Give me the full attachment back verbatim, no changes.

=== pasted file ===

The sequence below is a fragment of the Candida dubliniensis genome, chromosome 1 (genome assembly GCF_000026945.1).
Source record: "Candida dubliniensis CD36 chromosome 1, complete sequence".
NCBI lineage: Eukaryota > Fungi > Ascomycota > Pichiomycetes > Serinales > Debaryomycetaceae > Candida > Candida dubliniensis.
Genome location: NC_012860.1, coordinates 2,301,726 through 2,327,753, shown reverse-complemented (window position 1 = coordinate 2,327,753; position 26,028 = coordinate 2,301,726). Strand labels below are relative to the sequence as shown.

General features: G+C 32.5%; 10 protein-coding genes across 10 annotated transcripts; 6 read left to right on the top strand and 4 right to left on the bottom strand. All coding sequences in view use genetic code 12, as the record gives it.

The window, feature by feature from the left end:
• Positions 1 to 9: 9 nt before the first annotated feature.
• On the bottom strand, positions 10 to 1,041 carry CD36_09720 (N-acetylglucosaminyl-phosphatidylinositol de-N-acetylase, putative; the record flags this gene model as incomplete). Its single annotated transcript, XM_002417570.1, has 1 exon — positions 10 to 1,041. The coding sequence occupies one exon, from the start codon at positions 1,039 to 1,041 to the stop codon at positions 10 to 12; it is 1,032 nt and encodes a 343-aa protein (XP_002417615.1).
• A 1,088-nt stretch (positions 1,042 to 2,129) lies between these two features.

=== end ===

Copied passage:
The sequence below is a fragment of the Candida dubliniensis genome, chromosome 1 (genome assembly GCF_000026945.1).
Source record: "Candida dubliniensis CD36 chromosome 1, complete sequence".
NCBI lineage: Eukaryota > Fungi > Ascomycota > Pichiomycetes > Serinales > Debaryomycetaceae > Candida > Candida dubliniensis.
Genome location: NC_012860.1, coordinates 2,301,726 through 2,327,753, shown reverse-complemented (window position 1 = coordinate 2,327,753; position 26,028 = coordinate 2,301,726). Strand labels below are relative to the sequence as shown.

General features: G+C 32.5%; 10 protein-coding genes across 10 annotated transcripts; 6 read left to right on the top strand and 4 right to left on the bottom strand. All coding sequences in view use genetic code 12, as the record gives it.

The window, feature by feature from the left end:
• Positions 1 to 9: 9 nt before the first annotated feature.
• On the bottom strand, positions 10 to 1,041 carry CD36_09720 (N-acetylglucosaminyl-phosphatidylinositol de-N-acetylase, putative; the record flags this gene model as incomplete). Its single annotated transcript, XM_002417570.1, has 1 exon — positions 10 to 1,041. The coding sequence occupies one exon, from the start codon at positions 1,039 to 1,041 to the stop codon at positions 10 to 12; it is 1,032 nt and encodes a 343-aa protein (XP_002417615.1).
• A 1,088-nt stretch (positions 1,042 to 2,129) lies between these two features.